NIH Teaming Up With Pharma Giants For New Treatments

The National Institute of Health announced Thursday that three pharmaceutical companies will be granting them access to industry compounds in an attempt to help the Institute spearhead new research into treatments for a wide variety of conditions.

“Americans are eagerly awaiting the next generation of cures and treatments to help them live longer and healthier lives,” Health and Human ServiceTo accelerate our nation’s therapeutic development process, it is essential that we forge strong, innovative, and strategic partnerships across government, academia and industry.”

The companies include AstraZeneca, Lilly and Pfizer and the NIH says that additional companies may eventually sign on. The compounds will be supplied to the NIH’s newly formed Natonal Center for Advancing Translational Sciences.

Tags: , , ,

About TRNS Washington Desk

View all posts by TRNS Washington Desk
TRNS Washington Desk
News updates from on and around Capitol Hill.

Obama Signs Bill Banning Iranian Diplomat From U.S.

Hamid Abutalebi was involved in the 1979 hostage crisis in Iran where Americans were held for more than a year.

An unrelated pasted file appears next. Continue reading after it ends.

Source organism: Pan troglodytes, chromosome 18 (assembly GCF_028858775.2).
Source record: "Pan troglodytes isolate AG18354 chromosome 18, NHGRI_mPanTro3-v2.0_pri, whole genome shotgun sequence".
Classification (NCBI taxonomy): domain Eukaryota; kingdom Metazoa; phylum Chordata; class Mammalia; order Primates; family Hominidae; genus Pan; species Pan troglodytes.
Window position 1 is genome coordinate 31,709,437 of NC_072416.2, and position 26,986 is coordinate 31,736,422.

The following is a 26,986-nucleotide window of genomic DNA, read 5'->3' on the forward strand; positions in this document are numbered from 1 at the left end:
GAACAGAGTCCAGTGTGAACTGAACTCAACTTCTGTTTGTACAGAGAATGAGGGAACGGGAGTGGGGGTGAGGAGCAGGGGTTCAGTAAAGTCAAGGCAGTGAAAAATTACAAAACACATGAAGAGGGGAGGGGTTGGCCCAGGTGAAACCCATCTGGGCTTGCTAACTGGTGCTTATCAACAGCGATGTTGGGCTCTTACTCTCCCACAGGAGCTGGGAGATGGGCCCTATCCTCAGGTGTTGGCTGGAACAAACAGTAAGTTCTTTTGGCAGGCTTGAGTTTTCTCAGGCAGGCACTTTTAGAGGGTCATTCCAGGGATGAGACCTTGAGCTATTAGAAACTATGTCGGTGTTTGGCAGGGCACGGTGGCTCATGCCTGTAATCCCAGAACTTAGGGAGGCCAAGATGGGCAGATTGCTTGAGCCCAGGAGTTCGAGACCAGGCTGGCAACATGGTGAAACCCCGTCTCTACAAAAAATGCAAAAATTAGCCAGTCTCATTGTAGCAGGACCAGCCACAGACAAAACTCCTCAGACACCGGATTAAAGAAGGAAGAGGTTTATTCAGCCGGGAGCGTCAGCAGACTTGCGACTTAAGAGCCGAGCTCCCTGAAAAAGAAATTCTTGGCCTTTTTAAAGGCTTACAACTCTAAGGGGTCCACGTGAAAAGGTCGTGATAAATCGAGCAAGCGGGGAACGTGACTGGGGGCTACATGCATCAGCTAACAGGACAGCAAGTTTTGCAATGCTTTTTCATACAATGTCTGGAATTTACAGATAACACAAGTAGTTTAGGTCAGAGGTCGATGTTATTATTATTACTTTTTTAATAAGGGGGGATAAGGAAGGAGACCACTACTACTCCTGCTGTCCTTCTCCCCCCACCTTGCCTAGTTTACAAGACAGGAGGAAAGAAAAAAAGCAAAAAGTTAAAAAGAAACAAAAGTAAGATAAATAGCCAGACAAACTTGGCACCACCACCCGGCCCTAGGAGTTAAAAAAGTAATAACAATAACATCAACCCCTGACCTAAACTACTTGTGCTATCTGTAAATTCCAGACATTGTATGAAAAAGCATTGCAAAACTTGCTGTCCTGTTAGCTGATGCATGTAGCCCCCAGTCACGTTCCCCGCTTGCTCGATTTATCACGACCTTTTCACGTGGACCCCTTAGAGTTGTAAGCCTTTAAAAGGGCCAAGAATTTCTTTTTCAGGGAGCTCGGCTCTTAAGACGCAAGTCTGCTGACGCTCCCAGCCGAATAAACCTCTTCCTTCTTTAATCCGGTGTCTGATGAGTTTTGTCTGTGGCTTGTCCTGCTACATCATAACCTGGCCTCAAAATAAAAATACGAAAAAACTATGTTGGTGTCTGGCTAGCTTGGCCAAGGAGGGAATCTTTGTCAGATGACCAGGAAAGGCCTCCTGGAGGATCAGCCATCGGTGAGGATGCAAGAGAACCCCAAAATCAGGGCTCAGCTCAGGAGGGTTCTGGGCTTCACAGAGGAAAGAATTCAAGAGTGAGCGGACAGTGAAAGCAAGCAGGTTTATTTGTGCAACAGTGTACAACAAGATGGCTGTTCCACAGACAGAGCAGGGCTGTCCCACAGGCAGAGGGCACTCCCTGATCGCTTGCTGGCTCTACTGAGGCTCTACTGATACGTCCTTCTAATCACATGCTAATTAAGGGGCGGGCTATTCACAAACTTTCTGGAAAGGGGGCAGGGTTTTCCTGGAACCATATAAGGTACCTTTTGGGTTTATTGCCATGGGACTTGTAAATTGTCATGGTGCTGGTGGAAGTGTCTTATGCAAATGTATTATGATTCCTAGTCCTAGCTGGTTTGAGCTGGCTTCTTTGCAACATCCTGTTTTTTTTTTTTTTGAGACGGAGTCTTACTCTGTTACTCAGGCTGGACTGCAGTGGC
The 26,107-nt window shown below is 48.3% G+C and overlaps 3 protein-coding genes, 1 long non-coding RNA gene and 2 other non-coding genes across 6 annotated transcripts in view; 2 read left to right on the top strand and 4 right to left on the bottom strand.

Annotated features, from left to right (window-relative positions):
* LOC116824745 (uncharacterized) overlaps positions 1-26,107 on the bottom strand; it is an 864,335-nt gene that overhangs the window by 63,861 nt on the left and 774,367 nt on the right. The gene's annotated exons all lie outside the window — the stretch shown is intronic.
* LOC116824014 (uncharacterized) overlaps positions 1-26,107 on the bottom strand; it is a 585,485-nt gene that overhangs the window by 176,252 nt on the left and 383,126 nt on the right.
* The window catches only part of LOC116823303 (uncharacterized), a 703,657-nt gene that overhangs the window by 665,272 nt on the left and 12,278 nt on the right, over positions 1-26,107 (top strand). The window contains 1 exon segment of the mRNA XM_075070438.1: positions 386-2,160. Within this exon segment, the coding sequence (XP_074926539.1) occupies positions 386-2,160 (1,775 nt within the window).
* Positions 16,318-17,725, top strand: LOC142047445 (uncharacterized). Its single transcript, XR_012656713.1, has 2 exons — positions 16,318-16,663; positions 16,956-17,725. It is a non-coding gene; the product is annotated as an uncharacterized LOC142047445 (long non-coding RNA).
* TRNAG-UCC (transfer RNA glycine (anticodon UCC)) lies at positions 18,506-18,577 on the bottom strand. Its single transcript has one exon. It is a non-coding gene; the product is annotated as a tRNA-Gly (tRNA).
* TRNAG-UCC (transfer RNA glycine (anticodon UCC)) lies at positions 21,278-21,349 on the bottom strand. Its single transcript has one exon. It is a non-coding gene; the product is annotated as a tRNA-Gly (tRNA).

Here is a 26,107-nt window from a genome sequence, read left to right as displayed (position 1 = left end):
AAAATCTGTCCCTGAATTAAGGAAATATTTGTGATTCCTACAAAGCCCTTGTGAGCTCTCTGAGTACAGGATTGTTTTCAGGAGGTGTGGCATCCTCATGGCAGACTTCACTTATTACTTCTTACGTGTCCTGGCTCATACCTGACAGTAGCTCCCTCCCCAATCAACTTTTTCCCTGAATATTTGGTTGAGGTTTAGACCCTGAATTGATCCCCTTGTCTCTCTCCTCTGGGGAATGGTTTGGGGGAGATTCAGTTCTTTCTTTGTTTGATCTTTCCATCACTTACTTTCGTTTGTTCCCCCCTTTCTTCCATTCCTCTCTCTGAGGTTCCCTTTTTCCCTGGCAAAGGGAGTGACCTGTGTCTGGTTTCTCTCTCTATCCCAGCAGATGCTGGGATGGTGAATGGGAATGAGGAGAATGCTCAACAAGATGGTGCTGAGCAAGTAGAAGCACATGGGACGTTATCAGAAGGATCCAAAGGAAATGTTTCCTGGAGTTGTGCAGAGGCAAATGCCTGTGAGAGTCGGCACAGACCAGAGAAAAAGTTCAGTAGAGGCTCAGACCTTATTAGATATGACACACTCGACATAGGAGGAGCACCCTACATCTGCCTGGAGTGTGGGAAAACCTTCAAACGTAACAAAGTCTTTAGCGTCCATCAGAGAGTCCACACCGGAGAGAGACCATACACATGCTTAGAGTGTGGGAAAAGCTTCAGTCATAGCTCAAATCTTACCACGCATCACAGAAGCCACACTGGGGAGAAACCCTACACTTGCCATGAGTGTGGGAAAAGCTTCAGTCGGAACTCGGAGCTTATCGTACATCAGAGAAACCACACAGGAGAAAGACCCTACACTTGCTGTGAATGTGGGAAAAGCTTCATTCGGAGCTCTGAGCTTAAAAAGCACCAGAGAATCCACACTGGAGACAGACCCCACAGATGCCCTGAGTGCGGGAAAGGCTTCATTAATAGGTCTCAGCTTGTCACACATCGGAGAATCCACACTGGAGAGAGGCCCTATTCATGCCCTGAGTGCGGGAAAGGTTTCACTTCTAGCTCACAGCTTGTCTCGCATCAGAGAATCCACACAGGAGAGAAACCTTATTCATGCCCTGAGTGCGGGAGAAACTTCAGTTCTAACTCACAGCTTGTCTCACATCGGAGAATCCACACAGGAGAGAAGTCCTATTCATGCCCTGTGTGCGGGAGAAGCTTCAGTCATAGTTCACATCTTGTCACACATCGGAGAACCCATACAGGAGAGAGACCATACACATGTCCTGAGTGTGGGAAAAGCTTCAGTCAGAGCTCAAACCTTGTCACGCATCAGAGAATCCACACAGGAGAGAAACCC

Homs, Syria A “Theatre Of Death And Destruction”: UN Envoy

Recent fighting in the city has cut its residents off from urgent deliveries of humanitarian aid, the opposition Syrian National Coalition said.

Crimea Will Be Ours Again: Ukraine PM

Arseniy Yatsenyuk said Ukraine is ready to fight to hold onto the annexed region, but will concentrate on working with the international community.

Review On Keystone Pipeline Delayed, Again

The delayed review of the pipeline now likely takes the issue off the table for the upcoming November elections.

White House: Antisemitic Flyers Disturbing, But Origins Unclear

White House Press Secretary Jay Carney on Friday told TRNS he wasn’t sure who was behind antisemitic flyers in eastern Ukraine.

Experts: Despite Little Progress, ‘Pivot To Asia’ Not Yet Dead

Senior Administration Officials

A talk hosted by The Brookings Institution looked at how the Obama administration can still make it’s ‘pivot to Asia’ work despite lost time.